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The prevention and management of hospital-acquired pressure ulcers, or HAPUs, varies greatly, according to new research. Ask any patient who has ever had one: a bedsore hurts a lot. And if it doesn’t heal, that sore can last for years, eating away at the flesh and leading to infections, sepsis, or even death. That’s why hospitals have worked for years to reduce the chance that patients will develop such sores—also called pressure ulcers or pressure injuries—and to treat new ones quickly. It’s also why Medicare pays less to hospitals with the highest hospital-acquired complication scores, which include HAPUs. But a new study shows important differences between two sources of data used to track the rates and progress of HAPUs. The hospital billing data used to calculate Medicare payment rates and penalties for hospitals may miss many of the HAPUs that patients are actually getting, the study finds. And hospitals’ progress in reducing HAPUs is almost entirely because they prevented less-costly and less dangerous early-stage HAPUs, and not the more severe kind, according to billing data. Read More
Dr. Basil Pruitt returned to San Antonio from Vietnam as commander and director of the U.S. Army Institute of Surgical Research, (the Burn Center) at Brooke Army Medical Center, a position he held for 27 years. When Dr. Basil Pruitt became commander of the U.S. Army Institute of Surgical Research at Fort Sam Houston in 1968, he began a tradition that fellow physicians, nurses and laboratory researchers came to dread — Saturday “grand rounds.” Pruitt went patient to patient at Brooke Army Medical Center with a team that included laboratory section chiefs — pathology, bacteriology, hematology and others. Until Pruitt ran ISR’s burn center, the visits were on weekdays. Lab chiefs were not involved. “When I retired, the next Saturday there were no grand rounds,” he laughed. Pruitt, 88, is considered the father of burn medicine because of the advances he helped pioneer. One of his most important contributions at the ISR, where he spent 27 years, was to discover why burn wounds get infected. He teamed up with the late Arthur D. Mason Jr., chief of the laboratory division, who developed and tested a burn cream on animals. Their work led to a reduction in patient mortality and other important clinical-laboratory collaborations. Read More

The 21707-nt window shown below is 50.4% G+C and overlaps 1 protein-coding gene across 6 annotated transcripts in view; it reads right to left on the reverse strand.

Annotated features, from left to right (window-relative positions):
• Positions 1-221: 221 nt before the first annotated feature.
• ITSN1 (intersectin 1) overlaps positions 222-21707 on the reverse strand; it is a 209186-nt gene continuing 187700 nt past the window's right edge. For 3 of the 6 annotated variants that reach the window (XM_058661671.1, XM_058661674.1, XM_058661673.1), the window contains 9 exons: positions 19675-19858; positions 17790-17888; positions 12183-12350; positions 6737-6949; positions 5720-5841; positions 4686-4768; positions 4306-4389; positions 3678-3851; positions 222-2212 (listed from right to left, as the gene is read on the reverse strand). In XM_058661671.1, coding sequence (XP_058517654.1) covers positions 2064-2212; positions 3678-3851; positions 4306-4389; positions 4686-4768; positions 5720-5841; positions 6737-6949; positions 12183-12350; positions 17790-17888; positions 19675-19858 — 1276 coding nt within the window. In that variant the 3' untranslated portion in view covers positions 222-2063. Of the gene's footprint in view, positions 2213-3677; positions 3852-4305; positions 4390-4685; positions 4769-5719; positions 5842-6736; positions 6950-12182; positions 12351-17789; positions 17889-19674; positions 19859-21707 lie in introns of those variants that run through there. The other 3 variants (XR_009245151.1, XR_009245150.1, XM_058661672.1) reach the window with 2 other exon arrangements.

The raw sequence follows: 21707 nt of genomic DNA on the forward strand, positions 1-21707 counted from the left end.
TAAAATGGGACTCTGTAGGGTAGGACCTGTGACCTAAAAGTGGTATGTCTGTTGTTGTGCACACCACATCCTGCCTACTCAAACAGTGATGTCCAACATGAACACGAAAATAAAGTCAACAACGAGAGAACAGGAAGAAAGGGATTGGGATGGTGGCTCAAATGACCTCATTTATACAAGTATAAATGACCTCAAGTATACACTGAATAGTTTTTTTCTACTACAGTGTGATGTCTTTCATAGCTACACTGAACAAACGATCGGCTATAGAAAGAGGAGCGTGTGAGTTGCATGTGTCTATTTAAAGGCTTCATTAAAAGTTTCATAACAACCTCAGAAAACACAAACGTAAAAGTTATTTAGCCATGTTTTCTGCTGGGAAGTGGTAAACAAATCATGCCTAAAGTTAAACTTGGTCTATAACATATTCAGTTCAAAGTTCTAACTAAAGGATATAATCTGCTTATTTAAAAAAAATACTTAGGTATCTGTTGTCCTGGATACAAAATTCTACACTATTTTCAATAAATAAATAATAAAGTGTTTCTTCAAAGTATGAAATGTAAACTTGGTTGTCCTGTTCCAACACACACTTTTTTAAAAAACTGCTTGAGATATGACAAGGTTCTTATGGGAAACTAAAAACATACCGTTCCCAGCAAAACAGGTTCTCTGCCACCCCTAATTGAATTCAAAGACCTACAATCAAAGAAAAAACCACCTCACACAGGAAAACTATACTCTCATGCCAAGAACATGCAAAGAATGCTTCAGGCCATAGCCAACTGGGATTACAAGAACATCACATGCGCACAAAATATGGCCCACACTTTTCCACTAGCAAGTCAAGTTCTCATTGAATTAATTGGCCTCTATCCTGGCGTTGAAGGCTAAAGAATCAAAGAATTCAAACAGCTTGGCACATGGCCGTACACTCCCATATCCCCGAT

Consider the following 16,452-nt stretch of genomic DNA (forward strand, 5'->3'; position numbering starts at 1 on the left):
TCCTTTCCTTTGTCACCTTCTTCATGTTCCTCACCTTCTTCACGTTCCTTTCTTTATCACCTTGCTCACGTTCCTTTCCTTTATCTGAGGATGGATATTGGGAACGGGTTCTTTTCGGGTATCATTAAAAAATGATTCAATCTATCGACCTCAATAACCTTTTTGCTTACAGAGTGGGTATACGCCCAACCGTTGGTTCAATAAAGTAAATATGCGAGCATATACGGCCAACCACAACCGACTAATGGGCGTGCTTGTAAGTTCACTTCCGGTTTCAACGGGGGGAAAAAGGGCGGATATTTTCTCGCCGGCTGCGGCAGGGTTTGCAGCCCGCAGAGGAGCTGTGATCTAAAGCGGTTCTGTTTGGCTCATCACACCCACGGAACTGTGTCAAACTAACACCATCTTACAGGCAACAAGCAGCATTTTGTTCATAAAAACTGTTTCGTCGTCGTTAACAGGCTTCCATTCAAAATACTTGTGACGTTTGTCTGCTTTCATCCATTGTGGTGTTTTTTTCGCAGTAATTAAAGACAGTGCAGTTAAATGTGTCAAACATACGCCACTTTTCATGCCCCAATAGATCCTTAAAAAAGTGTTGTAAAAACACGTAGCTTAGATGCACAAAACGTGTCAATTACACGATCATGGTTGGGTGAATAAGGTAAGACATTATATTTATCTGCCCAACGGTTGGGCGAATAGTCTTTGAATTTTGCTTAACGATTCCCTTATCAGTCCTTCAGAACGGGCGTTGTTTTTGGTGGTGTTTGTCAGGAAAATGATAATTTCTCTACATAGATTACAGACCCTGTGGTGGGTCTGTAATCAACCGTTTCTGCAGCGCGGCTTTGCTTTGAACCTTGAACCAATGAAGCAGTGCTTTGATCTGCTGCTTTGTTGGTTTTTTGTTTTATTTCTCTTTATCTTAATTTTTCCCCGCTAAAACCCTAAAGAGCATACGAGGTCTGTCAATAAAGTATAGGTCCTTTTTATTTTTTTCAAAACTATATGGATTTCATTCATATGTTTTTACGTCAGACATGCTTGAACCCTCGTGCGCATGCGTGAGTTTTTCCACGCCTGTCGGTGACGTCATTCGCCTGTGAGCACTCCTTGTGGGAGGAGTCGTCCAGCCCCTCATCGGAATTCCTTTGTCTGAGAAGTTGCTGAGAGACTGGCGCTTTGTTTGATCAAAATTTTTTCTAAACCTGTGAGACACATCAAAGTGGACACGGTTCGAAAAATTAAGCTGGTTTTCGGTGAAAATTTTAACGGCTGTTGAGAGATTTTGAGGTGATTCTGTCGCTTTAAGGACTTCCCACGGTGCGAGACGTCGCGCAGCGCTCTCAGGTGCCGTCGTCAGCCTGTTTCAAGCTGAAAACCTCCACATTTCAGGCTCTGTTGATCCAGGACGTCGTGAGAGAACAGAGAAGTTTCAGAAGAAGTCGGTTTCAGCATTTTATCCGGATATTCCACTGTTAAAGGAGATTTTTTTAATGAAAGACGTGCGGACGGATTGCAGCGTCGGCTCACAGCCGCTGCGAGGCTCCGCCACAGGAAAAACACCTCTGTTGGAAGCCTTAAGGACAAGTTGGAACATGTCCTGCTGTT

The addition of new quality measures for nursing homes receiving federal funds could soon upset the pecking order of Philadelphia’s best — and worst — nursing homes, according to the latest government data. Roughly once every quarter, the federal government updates its quality rankings for nursing homes that receive funds from Medicare and Medicaid. Each facility receives an overall star rating — from one to five — based on its most recent health inspections, staff-to-patient ratios, and quality of care. But this month, the results included something new — stats tracking pressure ulcers, patient-treatment plans, and fall-related injuries. The new measures could offer key insights into the quality of staff responsiveness and care, said David Hoffman, president of a national health care consulting firm based in Philadelphia. “I think staffing is the most important issue in long-term care,” Hoffman said. “And it’s not just numbers — it’s competence.” Read More
Compression therapy is a clinical intervention and high compression therapy produces better healing rates than no compression;4 compression therapy delivers results when a high sub-bandage pressure is delivered to the limb accompanied by a high static stiffness index.5 Unfortunately, despite nearly 30 years of education, there remains a lack of understanding about the role of this important therapeutic intervention and the art required in enabling patients to tolerate the regime. To the untrained ear, reduced or light compression sounds friendly—a kind response to a challenging situation. What would happen if we changed our language and called these reduced regimes weak, ineffectual or sub-optimal? A change in terminology may make all of us wake up to what is happening, and the subsequent harm to patients’ lives. Read More